The yield on the 10-year Treasury has reached 5% for the first time since 2007. That matters for everyone, not just Wall Street. Treasury yields have been climbing rapidly, with the 10-year yield rallying from less than 3.50% during the spring and from just 0.50% early in the pandemic. Monday morning, the yield on the 10-year Treasury was at 4.96% after hitting 5.02% earlier. The jump means the U.S. government must pay more to borrow money from investors to cover its spending.
It also directly affects people around the world, because the 10-year Treasury yield is the centerpiece of the global financial system and helps set prices for all kinds of other loans and investments. Besides making it more expensive for U.S. homebuyers to buy a house with a mortgage, higher yields also put downward pressure on prices for everything from stocks to cryptocurrencies. Eventually, they could help cause companies to lay off more workers.
Higher yields mark a sharp turnaround for a generation of consumers and investors who have known pretty much just low yields, as central banks kept benchmark interest rates pinned at nearly zero. Such low rates let people borrow money more easily, which helped economies to strengthen following the 2008 financial crisis, the European debt crisis and other maladies including, most recently, the COVID-19 pandemic.
The low rates led to rising prices for houses, stocks and other investments, but they may also have encouraged too much risk-taking and spurred investment bubbles. Now, central banks are more concerned with getting high inflation under control. To do that, they raise interest rates and hope the higher costs to borrow will starve inflation of its fuel by bringing down spending.
The Fed’s main interest rate affects extremely short-term loans, those that banks charge overnight. The Fed has already pulled its federal funds rate to the highest level since 2001, and it’s debating whether to hike it one more time. Either way, it’s signaled plans to keep rates high for a while to successfully suffocate inflation.
The 10-year Treasury yield has been catching up to the Fed’s main interest rate after a string of reports has shown the U.S. economy remains remarkably resilient. While that calms worries about a possible recession caused by high rates, it could also keep upward pressure on inflation and shorter-term rates.
Federal Reserve Chair Jerome Powell said Thursday that many other factors could be contributing to the swift rise in the 10-year Treasury yield. They include the U.S. government’s big deficits, which require more federal borrowing, and the Fed’s ongoing efforts to reduce its trove of bond investments built earlier to keep yields low.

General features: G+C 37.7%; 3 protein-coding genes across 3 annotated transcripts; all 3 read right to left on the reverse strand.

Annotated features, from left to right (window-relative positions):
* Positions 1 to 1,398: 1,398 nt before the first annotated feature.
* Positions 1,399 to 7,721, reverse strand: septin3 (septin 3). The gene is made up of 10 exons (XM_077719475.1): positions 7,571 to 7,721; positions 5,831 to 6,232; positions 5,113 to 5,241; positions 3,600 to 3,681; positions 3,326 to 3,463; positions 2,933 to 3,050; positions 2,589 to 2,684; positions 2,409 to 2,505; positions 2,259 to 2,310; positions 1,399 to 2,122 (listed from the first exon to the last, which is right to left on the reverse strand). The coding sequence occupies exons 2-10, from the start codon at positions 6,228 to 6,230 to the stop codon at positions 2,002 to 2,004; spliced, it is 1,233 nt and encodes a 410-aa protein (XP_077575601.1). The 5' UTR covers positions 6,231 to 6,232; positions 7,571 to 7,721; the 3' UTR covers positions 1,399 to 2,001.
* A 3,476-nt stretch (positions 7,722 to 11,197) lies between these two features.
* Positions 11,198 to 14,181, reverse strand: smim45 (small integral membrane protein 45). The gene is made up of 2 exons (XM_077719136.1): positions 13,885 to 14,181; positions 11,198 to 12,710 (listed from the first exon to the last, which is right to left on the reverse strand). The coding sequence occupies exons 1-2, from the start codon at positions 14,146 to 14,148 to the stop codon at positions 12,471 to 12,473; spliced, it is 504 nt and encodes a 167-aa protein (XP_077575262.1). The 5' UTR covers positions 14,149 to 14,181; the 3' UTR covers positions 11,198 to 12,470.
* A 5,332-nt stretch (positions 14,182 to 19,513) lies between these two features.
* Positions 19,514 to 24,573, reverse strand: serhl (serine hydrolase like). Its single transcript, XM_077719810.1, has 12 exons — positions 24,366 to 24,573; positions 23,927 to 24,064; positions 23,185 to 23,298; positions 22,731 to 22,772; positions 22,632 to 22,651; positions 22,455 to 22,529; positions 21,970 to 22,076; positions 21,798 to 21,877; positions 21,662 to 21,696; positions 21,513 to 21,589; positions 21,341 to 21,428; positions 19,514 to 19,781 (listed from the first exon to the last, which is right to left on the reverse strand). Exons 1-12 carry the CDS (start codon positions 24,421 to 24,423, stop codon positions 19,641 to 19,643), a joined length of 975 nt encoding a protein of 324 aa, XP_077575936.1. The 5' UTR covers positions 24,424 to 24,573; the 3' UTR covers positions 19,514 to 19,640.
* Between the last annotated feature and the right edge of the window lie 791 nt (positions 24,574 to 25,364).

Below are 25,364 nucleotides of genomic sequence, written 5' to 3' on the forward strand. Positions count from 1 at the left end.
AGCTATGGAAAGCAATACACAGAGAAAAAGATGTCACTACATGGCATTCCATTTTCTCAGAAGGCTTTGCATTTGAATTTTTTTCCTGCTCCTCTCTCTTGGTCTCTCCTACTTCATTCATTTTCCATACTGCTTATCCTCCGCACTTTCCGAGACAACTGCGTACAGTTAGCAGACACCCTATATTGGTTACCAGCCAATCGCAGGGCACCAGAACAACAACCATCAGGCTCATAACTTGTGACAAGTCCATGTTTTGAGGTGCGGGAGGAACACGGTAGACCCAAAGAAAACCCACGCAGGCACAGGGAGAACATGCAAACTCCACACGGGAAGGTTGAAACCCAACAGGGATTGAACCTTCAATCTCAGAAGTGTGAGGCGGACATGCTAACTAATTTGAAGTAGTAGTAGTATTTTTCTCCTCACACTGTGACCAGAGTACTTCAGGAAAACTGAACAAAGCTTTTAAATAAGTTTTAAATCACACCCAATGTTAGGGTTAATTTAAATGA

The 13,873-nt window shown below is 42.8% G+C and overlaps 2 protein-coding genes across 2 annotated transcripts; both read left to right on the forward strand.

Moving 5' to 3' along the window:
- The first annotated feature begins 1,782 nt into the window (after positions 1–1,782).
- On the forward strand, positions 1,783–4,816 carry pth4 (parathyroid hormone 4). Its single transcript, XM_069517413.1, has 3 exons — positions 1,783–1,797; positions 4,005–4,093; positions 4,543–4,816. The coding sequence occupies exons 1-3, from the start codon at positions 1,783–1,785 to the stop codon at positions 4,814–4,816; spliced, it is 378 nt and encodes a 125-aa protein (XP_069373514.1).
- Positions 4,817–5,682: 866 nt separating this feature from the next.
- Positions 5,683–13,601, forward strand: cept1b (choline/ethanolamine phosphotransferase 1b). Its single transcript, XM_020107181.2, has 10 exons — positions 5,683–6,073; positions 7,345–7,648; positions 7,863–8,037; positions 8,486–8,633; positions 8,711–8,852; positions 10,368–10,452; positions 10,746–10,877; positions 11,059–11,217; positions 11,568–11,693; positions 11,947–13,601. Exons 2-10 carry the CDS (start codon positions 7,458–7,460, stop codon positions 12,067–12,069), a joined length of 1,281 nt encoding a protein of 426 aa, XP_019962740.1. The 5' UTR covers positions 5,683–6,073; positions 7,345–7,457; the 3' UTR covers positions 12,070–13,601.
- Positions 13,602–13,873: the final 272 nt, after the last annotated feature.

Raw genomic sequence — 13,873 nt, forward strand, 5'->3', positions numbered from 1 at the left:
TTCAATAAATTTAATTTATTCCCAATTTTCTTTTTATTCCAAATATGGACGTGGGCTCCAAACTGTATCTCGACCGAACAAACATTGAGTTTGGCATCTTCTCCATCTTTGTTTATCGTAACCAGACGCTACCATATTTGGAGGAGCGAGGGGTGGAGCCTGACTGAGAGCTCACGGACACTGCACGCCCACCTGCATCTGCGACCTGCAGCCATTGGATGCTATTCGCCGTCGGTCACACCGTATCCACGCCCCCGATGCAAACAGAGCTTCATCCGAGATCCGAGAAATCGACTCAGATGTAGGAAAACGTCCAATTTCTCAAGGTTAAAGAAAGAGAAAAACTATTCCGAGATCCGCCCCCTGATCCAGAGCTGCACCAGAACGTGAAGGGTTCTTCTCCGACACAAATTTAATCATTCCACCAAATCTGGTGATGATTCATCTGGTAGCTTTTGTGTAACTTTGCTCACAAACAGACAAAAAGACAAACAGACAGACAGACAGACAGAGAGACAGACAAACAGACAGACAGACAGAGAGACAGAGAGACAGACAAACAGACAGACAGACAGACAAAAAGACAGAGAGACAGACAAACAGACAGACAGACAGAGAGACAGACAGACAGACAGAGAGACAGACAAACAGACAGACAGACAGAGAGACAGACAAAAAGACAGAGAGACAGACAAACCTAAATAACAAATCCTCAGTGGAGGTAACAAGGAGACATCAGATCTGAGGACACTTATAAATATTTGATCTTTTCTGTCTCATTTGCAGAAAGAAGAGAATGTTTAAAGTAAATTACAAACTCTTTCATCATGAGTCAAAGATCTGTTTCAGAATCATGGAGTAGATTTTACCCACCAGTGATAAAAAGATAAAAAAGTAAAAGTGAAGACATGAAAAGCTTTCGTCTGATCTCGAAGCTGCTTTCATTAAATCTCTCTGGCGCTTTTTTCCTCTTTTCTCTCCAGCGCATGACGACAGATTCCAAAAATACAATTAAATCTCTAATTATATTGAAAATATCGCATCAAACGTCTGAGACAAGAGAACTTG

On the wonkier side, bond prices have also been falling in tandem with stock prices more often than they used to. That’s unnerving for investors who usually see bonds as the safer part of their portfolios, and it could be pushing them to demand higher yields to own them.
The rise in the 10-year Treasury yield most directly means the U.S. government has to pay more to borrow money for 10 years. But because the 10-year yield is the reference point for financial markets, it also quickly filters out into all kinds of loans.
Even for companies with the best credit ratings, the interest rates they borrow at are set by adding some extra on top of whatever the U.S. government is paying for its Treasurys. Borrowers with worse credit ratings have to pay more extra than those seen as good bets to repay their debts.
More expensive borrowing keep U.S. households from spending as much and companies from expanding as much, which should eventually hit overall U.S. economic activity. More immediately, because a 10-year Treasury is seen as one of the safest possible investments on the planet, its yield swiftly sways prices for all kinds of investments.
When a super-safe Treasury is paying much more in interest, investors feel less need to pay high prices for a Big Tech stocks, cryptocurrency or other investment that carries more risk. It’s a big reason the S&P 500 has seen its gain for the year so far tumble from 19.5% at the end of July to 10% as of Friday.
Higher U.S. yields also attract more investments from abroad, which means investors are increasingly swapping their currencies for U.S. dollars. Since the end of July, the U.S. dollar has climbed roughly 4% against the euro, 5% against the British pound and 6% against the Australian dollar. While a stronger dollar helps U.S. tourists buy more stuff when they’re abroad, it can also add financial pressure and heighten inflation for other countries, particularly in the developing world.
Even for U.S. bond investors, the swift rise in bond yields has brought losses of their own. When new bonds are paying higher yields, it makes the older, lower-yielding bonds already sitting in investors’ portfolios or mutual funds less attractive and knocks down their price.
The largest U.S. bond mutual fund has lost roughly 3% so far in 2023 and is on track for a third straight yearly loss. That’s never happened since its birth in 1987.
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